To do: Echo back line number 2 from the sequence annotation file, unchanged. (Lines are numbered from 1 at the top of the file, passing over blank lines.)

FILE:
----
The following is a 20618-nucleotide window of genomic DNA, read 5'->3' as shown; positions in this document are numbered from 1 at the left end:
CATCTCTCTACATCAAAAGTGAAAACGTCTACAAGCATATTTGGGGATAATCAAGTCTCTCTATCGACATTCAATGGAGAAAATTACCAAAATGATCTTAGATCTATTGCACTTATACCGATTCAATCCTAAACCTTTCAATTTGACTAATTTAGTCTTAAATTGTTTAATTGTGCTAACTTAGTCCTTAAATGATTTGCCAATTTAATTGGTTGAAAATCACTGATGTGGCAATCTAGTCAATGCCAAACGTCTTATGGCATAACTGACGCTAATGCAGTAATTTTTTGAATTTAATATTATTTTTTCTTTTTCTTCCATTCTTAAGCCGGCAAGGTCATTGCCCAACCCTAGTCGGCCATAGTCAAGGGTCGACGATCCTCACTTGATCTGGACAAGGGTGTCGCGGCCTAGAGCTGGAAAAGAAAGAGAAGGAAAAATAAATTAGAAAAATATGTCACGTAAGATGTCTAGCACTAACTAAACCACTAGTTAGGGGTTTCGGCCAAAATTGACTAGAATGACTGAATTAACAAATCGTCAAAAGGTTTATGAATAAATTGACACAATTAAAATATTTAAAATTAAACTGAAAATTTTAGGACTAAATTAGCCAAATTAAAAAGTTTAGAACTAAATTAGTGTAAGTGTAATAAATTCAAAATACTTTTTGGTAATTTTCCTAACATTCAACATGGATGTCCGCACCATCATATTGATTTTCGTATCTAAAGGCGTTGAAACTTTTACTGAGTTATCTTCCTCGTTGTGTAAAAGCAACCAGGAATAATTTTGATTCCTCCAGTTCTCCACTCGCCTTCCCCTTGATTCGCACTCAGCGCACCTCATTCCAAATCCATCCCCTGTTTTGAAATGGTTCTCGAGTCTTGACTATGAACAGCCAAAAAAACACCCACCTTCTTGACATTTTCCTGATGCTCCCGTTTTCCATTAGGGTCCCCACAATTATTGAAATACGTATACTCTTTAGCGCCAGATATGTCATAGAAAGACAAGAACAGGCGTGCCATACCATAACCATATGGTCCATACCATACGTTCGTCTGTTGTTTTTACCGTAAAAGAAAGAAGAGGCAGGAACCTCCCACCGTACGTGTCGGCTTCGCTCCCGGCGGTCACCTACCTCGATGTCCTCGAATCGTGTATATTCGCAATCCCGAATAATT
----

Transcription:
CATCTCTCTACATCAAAAGTGAAAACGTCTACAAGCATATTTGGGGATAATCAAGTCTCTCTATCGACATTCAATGGAGAAAATTACCAAAATGATCTTAGATCTATTGCACTTATACCGATTCAATCCTAAACCTTTCAATTTGACTAATTTAGTCTTAAATTGTTTAATTGTGCTAACTTAGTCCTTAAATGATTTGCCAATTTAATTGGTTGAAAATCACTGATGTGGCAATCTAGTCAATGCCAAACGTCTTATGGCATAACTGACGCTAATGCAGTAATTTTTTGAATTTAATATTATTTTTTCTTTTTCTTCCATTCTTAAGCCGGCAAGGTCATTGCCCAACCCTAGTCGGCCATAGTCAAGGGTCGACGATCCTCACTTGATCTGGACAAGGGTGTCGCGGCCTAGAGCTGGAAAAGAAAGAGAAGGAAAAATAAATTAGAAAAATATGTCACGTAAGATGTCTAGCACTAACTAAACCACTAGTTAGGGGTTTCGGCCAAAATTGACTAGAATGACTGAATTAACAAATCGTCAAAAGGTTTATGAATAAATTGACACAATTAAAATATTTAAAATTAAACTGAAAATTTTAGGACTAAATTAGCCAAATTAAAAAGTTTAGAACTAAATTAGTGTAAGTGTAATAAATTCAAAATACTTTTTGGTAATTTTCCTAACATTCAACATGGATGTCCGCACCATCATATTGATTTTCGTATCTAAAGGCGTTGAAACTTTTACTGAGTTATCTTCCTCGTTGTGTAAAAGCAACCAGGAATAATTTTGATTCCTCCAGTTCTCCACTCGCCTTCCCCTTGATTCGCACTCAGCGCACCTCATTCCAAATCCATCCCCTGTTTTGAAATGGTTCTCGAGTCTTGACTATGAACAGCCAAAAAAACACCCACCTTCTTGACATTTTCCTGATGCTCCCGTTTTCCATTAGGGTCCCCACAATTATTGAAATACGTATACTCTTTAGCGCCAGATATGTCATAGAAAGACAAGAACAGGCGTGCCATACCATAACCATATGGTCCATACCATACGTTCGTCTGTTGTTTTTACCGTAAAAGAAAGAAGAGGCAGGAACCTCCCACCGTACGTGTCGGCTTCGCTCCCGGCGGTCACCTACCTCGATGTCCTCGAATCGTGTATATTCGCAATCCCGAATAATT